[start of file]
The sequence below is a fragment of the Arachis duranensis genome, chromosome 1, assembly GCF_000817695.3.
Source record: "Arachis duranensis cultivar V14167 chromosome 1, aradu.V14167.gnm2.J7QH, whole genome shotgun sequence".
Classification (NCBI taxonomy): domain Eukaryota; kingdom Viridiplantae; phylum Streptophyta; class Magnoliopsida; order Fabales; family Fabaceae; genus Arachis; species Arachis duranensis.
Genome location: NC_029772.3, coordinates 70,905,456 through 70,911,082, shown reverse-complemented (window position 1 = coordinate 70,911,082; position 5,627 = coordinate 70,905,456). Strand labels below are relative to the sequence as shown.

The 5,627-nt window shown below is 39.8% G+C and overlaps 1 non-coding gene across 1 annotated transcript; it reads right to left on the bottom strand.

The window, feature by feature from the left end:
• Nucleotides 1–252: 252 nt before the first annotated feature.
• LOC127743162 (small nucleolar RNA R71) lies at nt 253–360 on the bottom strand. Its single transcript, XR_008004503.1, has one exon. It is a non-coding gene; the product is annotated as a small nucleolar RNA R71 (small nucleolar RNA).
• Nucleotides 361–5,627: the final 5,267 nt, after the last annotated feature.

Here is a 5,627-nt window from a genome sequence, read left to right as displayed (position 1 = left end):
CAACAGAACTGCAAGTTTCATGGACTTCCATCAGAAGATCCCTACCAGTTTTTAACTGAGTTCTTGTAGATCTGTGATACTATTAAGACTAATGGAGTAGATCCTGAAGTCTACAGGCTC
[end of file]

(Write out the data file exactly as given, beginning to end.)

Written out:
The sequence below is a fragment of the Arachis duranensis genome, chromosome 1, assembly GCF_000817695.3.
Source record: "Arachis duranensis cultivar V14167 chromosome 1, aradu.V14167.gnm2.J7QH, whole genome shotgun sequence".
Classification (NCBI taxonomy): domain Eukaryota; kingdom Viridiplantae; phylum Streptophyta; class Magnoliopsida; order Fabales; family Fabaceae; genus Arachis; species Arachis duranensis.
Genome location: NC_029772.3, coordinates 70,905,456 through 70,911,082, shown reverse-complemented (window position 1 = coordinate 70,911,082; position 5,627 = coordinate 70,905,456). Strand labels below are relative to the sequence as shown.

The 5,627-nt window shown below is 39.8% G+C and overlaps 1 non-coding gene across 1 annotated transcript; it reads right to left on the bottom strand.

The window, feature by feature from the left end:
• Nucleotides 1–252: 252 nt before the first annotated feature.
• LOC127743162 (small nucleolar RNA R71) lies at nt 253–360 on the bottom strand. Its single transcript, XR_008004503.1, has one exon. It is a non-coding gene; the product is annotated as a small nucleolar RNA R71 (small nucleolar RNA).
• Nucleotides 361–5,627: the final 5,267 nt, after the last annotated feature.

Here is a 5,627-nt window from a genome sequence, read left to right as displayed (position 1 = left end):
CAACAGAACTGCAAGTTTCATGGACTTCCATCAGAAGATCCCTACCAGTTTTTAACTGAGTTCTTGTAGATCTGTGATACTATTAAGACTAATGGAGTAGATCCTGAAGTCTACAGGCTC